What the children want you to know about living arrangements and parenting time
Deciding living arrangements and parenting time after a divorce is just about as painful as contemplating the divorce itself. It’s extremely overwhelming when trying to agree on what’s in the best interest of your children post-divorce. Parents become engrossed by rigid schedules which calculate their respective time with their children to the exact second. They want to be sure that they aren’t being cheated out of their parental rights. Most mothers don’t want their babies bouncing back and forth like a ping pong ball between households. They assume that by having their children spend the majority of time with them that they are creating stable households in an already chaotic world for their children. Fathers, on the other hand, desire to remain in contact and involved the way they were prior to the divorce, and feel that having equal time between both parents will allow their children to retain their relationships with each parent. Hopefully, by listening to these children, parents will be able to figure out the most favorable living and parenting time situation for their children.
The results from my study (20 children and adults who are products of divorce/blended families) and Dr. Constance Ahrons study (173 grown children of divorce and blended families) were consistent. All of them expressed that they would have liked to have their needs considered more. Some noted what really upset them, even more than the going back and forth, was the constant fighting over which one had more time. It truly made them feel as if it really wasn’t about spending time with them at all. Instead, it felt like they were more interested in punishing each other. Additionally, they said that they wanted to be able to maintain meaningful relationships with BOTH parents. When one parent limited contact with the other, for whatever reason, it made them feel as if they were losing that parent. It almost felt like a death, to them. They not only lost their family, but they lost a parent as well. All they want is to be able to continue their lives with as little stress and interruption as possible, and suddenly losing a relationship with a parent IS STRESSFUL!
These children also want you to know that transitioning from house to house IS HARD! To them, it feels like they have to deal with change over which they have no control. They want to have their needs considered. For example, older children (12 and up) desire flexibility in the parenting time schedule. Feeling tied to a strict schedule is annoying and unfair. Smaller children want to be reassured that things will be okay. They feel frightened, left out and confused.
When parents are in conflict
When parents are in conflict, children said that they NEVER look forward to going back and forth. They detest being grilled by either parent about what’s going on in the other household. They also despise their parents bad-mouthing the other, putting them in the difficult position of having to choose sides. These children expressed that their parents can reduce stress by at least minimally cooperating and leaving them out of grown up issues. This group also declared that they are smarter than what we give them credit for. Even the parents who are gritting their teeth to operate in what they think is a civil manner, their children still feel a great deal of hostility.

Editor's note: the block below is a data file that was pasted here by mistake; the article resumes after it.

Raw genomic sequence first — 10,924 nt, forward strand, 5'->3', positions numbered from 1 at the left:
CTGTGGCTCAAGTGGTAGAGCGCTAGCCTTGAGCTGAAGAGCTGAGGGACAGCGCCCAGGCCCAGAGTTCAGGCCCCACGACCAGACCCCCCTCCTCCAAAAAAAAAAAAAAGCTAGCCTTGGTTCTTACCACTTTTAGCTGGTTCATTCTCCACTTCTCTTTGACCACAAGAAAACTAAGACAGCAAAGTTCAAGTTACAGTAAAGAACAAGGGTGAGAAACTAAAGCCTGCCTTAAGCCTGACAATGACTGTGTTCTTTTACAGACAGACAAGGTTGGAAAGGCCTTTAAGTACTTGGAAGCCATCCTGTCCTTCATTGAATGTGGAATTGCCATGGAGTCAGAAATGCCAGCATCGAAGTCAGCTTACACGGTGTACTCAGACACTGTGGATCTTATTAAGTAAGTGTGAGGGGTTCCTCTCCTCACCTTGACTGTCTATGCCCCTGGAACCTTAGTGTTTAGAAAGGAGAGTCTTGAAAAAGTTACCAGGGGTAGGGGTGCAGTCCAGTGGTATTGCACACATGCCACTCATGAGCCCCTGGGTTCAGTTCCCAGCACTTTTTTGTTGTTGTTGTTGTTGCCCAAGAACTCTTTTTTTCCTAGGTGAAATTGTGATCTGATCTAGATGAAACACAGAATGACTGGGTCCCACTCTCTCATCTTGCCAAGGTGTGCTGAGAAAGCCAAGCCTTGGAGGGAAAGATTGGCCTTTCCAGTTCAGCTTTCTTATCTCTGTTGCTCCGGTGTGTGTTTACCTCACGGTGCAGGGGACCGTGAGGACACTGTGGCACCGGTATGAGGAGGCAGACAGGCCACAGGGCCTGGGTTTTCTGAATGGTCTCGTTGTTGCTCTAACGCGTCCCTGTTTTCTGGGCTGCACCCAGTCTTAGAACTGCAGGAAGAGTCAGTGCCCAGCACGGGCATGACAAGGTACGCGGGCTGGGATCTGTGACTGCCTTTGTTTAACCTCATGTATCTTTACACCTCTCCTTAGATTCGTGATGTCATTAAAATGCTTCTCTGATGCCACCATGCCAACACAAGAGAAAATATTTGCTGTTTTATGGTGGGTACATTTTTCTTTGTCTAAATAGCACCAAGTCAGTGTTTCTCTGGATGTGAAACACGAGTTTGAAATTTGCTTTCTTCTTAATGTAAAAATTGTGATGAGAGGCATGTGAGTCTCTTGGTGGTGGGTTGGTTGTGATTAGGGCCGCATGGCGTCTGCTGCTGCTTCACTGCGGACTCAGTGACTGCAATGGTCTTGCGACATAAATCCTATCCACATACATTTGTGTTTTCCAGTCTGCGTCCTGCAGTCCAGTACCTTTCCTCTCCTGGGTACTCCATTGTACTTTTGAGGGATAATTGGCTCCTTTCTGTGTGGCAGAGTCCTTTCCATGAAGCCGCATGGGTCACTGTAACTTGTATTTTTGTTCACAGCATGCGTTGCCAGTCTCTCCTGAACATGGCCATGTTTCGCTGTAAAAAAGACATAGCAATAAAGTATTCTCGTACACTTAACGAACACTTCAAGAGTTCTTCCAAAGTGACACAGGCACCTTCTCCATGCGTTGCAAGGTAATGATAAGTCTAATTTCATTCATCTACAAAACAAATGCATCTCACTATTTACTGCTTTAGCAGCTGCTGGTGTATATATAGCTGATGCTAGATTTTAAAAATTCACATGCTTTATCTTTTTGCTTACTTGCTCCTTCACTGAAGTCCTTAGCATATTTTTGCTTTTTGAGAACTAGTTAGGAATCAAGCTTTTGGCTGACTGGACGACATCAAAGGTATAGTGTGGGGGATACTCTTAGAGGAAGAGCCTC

My husband and his ex-wife are a great example of this. I once reached out to her asking if we could sit down and resolve our issues because she clearly had and has a major problem with me. Her response was that she didn’t wish to disrupt the level of calm and civility in K’s (stepson) life at this time. To her, things were calm and K was properly adjusting because nobody was literally tearing each other apart when in the same room. She didn’t take into account that visitation drop-off and pick-up occurs in front of a police station where they each stand on opposite sides of the street, while not even making eye contact with each other and delivering handwritten notes via K. But, even K and M (my son) could tell that there was a problem; which was why I tried to reach out to her. Often times K and M (at 6 and 7 years old) would debate about how much K’s parents (my husband and his ex-wife) HATED each other, and they used that specific word. So, parents just because you aren’t yelling and arguing back and forth at each other doesn’t mean that your children don’t pick up on the obvious tension.
When parents get along
About one fourth of the entire group noted how beneficial it was to have their parents cooperate with and even like each other! They appreciate their parents talking to each other, in a friendly manner, instead of passing notes via the kids. Having parents who get along helps ease the transition between households; it helps to normalize their dsyfunctional family. They expressed a feeling of security and were less worried about the changes of divorce. These children felt like they adjusted faster and didn’t dwell on their parents being back together again.